The panel of experts in SM discuss the diagnosis and management of a 75-year-old man with systemic mastocytosis.
Dan DeAngelo, MD, PhD: This is very important to mention. This particular man went on to receive midostaurin. Midostaurin is the FDA-approved agent. Avapritinib, which we’ll talk about with the next case, was just approved. But Midostaurin is approved at a dosage of 100 mg twice daily, which is different from the dose that’s approved in AML [acute myeloid leukemia]. It’s not surprising that this man had some difficulty with nausea. I tried maximizing his antiemetics. I had to reduce the dosage to 50 mg twice daily. Over several months, he was able to tolerate the reduced dosage and antiemetic regimen, and I was able to scale his dosage back to 100 mg twice daily, which I always try. My experience has suggested that patients have a dose-response curve, so I try to get as much drug as I can. After a year and a half of therapy, he had a complete remission with resolution of his ascites, resolution of his hepatosplenomegaly, resolution of his bone marrow infiltrate, and a tryptase that was below 20 ng/mL, at 19 ng/mL. Still elevated but less than 20 ng/mL, and that’s the criterion for remission. He was still doing well on midostaurin. Prithviraj, what are your thoughts on the diagnosis and management?
Prithviraj Bose, MD: As you said, this is a very clear-cut case of SM [systemic mastocytosis] meeting multiple criteria. A lot of C findings as well. I noticed ascites. I saw hypersplenism with the low counts and the big spleen and then the 40% infiltrate in the marrow could have also been contributing to the cytopenias. In fact, I meant to ask you, did the cytopenias improve on the midostaurin?
Dan DeAngelo, MD, PhD: Yes, this is 1 of those unusual cases where the cytopenias—in my opinion, they don’t usually improve—in this case did improve because remember he had a leukocytosis that was probably being driven by this clone. Consequently, that was a peripheral blood NGS [next-generation sequencing] panel and his thrombocytopenia was likely because of his hypersplenism. Thus, when the spleen normalized, his platelets improved.
Prithviraj Bose, MD: Right. Going back to your point about the NGS missing the mutation, we too had a number of cases before we started doing the digital droplet PCR [polymerase chain reaction], where we were finding them to be KIT wild type. We’ve gone back and started to reflexively order the digital droplet PCR, or the molecular diagnostics people do, if they find the NGS is negative.
Dan DeAngelo, MD, PhD: That’s a great point. For any patient referred to us, specifically from our allergy colleagues, just because of the referral pattern much of the time, the patient is going to have a lower volume of disease. We’re dealing with mostly indolent systemic mastocytosis, because if they had C findings, they had often come in referred into a different mechanism. One of the checkboxes is that everybody gets a digital droplet PCR. Dr Wang, 1 of the highlights of this case is that this is not just systemic mastocytosis. This man has these 2 processes. He has some myeloproliferative stuff. He presented with a white blood cell count of 27,000 per mm3 and lots of mutations. How difficult can it be, and how do you make a diagnosis of SM-AHN [systemic mastocytosis with an associated hematologic neoplasm]?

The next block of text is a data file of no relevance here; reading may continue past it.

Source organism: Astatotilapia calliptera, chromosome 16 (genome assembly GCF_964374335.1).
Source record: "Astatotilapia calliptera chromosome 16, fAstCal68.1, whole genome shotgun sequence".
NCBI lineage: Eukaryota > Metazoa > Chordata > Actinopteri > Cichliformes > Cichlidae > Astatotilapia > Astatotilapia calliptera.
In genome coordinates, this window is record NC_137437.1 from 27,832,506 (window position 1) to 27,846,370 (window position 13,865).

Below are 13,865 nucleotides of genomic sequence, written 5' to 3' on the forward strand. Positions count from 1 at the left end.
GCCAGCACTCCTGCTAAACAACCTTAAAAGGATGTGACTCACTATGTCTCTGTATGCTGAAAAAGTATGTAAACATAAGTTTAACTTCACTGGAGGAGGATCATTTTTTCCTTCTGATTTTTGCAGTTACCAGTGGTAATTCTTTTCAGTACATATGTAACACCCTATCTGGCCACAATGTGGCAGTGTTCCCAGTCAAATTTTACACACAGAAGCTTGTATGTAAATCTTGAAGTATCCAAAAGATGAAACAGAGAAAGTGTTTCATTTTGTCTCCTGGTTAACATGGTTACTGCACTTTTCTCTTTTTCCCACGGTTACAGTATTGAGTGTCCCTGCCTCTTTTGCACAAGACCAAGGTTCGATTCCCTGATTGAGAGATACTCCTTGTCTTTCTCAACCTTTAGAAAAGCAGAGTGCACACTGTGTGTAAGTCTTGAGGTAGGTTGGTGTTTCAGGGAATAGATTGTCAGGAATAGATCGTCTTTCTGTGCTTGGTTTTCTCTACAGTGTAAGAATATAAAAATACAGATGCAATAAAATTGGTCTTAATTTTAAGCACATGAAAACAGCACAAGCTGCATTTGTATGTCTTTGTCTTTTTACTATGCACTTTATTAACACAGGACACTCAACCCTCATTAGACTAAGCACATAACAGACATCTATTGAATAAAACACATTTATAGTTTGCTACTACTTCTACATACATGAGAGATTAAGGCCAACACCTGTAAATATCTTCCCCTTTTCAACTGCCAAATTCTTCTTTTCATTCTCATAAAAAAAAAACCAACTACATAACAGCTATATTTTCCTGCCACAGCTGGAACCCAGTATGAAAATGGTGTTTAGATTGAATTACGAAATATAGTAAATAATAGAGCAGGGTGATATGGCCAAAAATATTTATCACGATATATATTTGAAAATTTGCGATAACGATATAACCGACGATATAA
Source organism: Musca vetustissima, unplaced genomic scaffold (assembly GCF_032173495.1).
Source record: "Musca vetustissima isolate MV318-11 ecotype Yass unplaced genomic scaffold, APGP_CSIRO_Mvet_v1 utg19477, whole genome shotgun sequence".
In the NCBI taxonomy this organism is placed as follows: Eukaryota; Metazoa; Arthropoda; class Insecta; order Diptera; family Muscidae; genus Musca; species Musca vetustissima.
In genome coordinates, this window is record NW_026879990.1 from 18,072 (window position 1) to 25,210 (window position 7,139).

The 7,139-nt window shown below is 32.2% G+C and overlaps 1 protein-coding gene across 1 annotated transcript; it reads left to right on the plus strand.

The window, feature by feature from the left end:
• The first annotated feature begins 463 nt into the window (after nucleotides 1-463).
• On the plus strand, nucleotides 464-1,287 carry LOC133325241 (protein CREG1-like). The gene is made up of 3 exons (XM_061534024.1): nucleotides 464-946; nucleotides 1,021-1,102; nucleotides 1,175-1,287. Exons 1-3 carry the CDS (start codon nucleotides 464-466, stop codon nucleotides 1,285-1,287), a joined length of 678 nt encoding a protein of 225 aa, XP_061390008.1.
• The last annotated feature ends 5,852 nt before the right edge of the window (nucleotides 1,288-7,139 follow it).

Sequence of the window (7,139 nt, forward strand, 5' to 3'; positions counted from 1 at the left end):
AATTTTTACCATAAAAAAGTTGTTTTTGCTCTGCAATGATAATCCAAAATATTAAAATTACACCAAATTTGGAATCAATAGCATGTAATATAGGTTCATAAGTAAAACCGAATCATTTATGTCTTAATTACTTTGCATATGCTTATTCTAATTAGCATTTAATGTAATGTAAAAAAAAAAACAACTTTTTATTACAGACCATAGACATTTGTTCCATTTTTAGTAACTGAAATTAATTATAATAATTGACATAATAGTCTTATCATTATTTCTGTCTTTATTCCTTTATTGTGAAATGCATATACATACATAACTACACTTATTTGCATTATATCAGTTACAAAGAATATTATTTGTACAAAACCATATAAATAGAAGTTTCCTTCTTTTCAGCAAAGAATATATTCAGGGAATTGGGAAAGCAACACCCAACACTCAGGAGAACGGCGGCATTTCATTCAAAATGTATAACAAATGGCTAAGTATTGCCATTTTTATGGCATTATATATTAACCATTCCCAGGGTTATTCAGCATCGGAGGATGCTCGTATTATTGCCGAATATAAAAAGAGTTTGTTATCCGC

Sa Wang, MD: We always like to discuss this among our own pathologists. Usually a patient with indolent SM, the CBC [complete blood count] is almost always normal. When you have significant cytopenia or cytosis, that’s the time you have to look for the underlying disease. Of course, they can be because of the C findings but also the underlying…malignancy. Another thing I’d like to point out is that the pathology I saw was quite interesting. I don’t know if you see patients with mast cell SM, but the bone always has a lot of changes. You can see those on the modeling. That probably corresponds to what you see on MRI [magnetic resonance imaging]. The bone always has a lot of bone changes.
Dan DeAngelo, MD, PhD: You mean the osteoclast?
Sa Wang, MD: This osteoclast and osteoblast is modular. They become thickened. It’s a very common thing in patients with systemic mastocytosis.
Dan DeAngelo, MD, PhD:I didn’t appreciate that. Thank you.
Sa Wang, MD: Another thing for the markers—we like to use CD1 c-KIT, CD117, because the tryptase a lot of times, especially when the mast cells become immature or aberrant, can lose tryptase. Tryptase a lot of times is more variable than the CD117. The CD117 usually highlights most of the mast cells.
Dan DeAngelo, MD, PhD: This patient did have a CD117, but I could put only 4.
Transcript Edited for Clarity